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Concept# Controllability

Summary

Controllability is an important property of a control system and plays a crucial role in many control problems, such as stabilization of unstable systems by feedback, or optimal control.
Controllability and observability are dual aspects of the same problem.
Roughly, the concept of controllability denotes the ability to move a system around in its entire configuration space using only certain admissible manipulations. The exact definition varies slightly within the framework or the type of models applied.
The following are examples of variations of controllability notions which have been introduced in the systems and control literature:
State controllability
Output controllability
Controllability in the behavioural framework
The state of a deterministic system, which is the set of values of all the system's state variables (those variables characterized by dynamic equations), completely describes the system at any given time. In particular, no information on the past of a system is needed to help in predicting the future, if the states at the present time are known and all current and future values of the control variables (those whose values can be chosen) are known.
Complete state controllability (or simply controllability if no other context is given) describes the ability of an external input (the vector of control variables) to move the internal state of a system from any initial state to any final state in a finite time interval.
That is, we can informally define controllability as follows:
If for any initial state and any final state there exists an input sequence to transfer the system state from to in a finite time interval, then the system modeled by the state-space representation is controllable. For the simplest example of a continuous, LTI system, the row dimension of the state space expression determines the interval; each row contributes a vector in the state space of the system. If there are not enough such vectors to span the state space of , then the system cannot achieve controllability.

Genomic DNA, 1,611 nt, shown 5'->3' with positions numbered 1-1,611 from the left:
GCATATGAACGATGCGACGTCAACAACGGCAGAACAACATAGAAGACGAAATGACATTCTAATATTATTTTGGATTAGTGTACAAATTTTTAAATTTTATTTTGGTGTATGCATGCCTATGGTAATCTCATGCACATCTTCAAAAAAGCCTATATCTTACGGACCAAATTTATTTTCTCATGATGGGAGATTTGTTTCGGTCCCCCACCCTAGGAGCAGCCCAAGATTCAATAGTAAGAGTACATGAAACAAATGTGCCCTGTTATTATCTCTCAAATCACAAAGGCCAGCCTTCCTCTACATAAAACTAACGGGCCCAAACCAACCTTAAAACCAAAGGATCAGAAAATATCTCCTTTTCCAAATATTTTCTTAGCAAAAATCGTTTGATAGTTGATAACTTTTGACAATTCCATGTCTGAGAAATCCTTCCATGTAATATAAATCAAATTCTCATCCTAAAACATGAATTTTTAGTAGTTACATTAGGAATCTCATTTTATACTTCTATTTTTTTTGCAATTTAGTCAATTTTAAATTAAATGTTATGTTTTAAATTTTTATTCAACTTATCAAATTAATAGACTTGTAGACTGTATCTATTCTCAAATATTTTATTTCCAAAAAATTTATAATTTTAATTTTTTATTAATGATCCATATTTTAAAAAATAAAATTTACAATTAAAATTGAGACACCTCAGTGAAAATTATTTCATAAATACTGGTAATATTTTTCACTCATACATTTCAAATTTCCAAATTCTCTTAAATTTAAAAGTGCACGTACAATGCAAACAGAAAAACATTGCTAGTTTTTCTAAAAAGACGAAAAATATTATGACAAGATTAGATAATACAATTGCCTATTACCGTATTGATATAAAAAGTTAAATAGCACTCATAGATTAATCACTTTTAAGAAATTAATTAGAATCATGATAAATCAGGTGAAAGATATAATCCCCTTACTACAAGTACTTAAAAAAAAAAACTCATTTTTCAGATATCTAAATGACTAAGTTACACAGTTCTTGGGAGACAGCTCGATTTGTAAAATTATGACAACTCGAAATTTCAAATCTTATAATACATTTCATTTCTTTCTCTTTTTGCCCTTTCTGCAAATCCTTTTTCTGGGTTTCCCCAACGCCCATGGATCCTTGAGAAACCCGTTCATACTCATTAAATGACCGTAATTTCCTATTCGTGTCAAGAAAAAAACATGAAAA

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State-space representation

In control engineering, model based fault detection and system identification a state-space representation is a mathematical model of a physical system specified as a set of input, output and variables related by first-order (not involving second derivatives) differential equations or difference equations. Such variables, called state variables, evolve over time in a way that depends on the values they have at any given instant and on the externally imposed values of input variables.

Observability

Observability is a measure of how well internal states of a system can be inferred from knowledge of its external outputs. In control theory, the observability and controllability of a linear system are mathematical duals. The concept of observability was introduced by the Hungarian-American engineer Rudolf E. Kálmán for linear dynamic systems. A dynamical system designed to estimate the state of a system from measurements of the outputs is called a state observer or simply an observer for that system.

Control theory

Control theory is a field of control engineering and applied mathematics that deals with the control of dynamical systems in engineered processes and machines. The objective is to develop a model or algorithm governing the application of system inputs to drive the system to a desired state, while minimizing any delay, overshoot, or steady-state error and ensuring a level of control stability; often with the aim to achieve a degree of optimality. To do this, a controller with the requisite corrective behavior is required.

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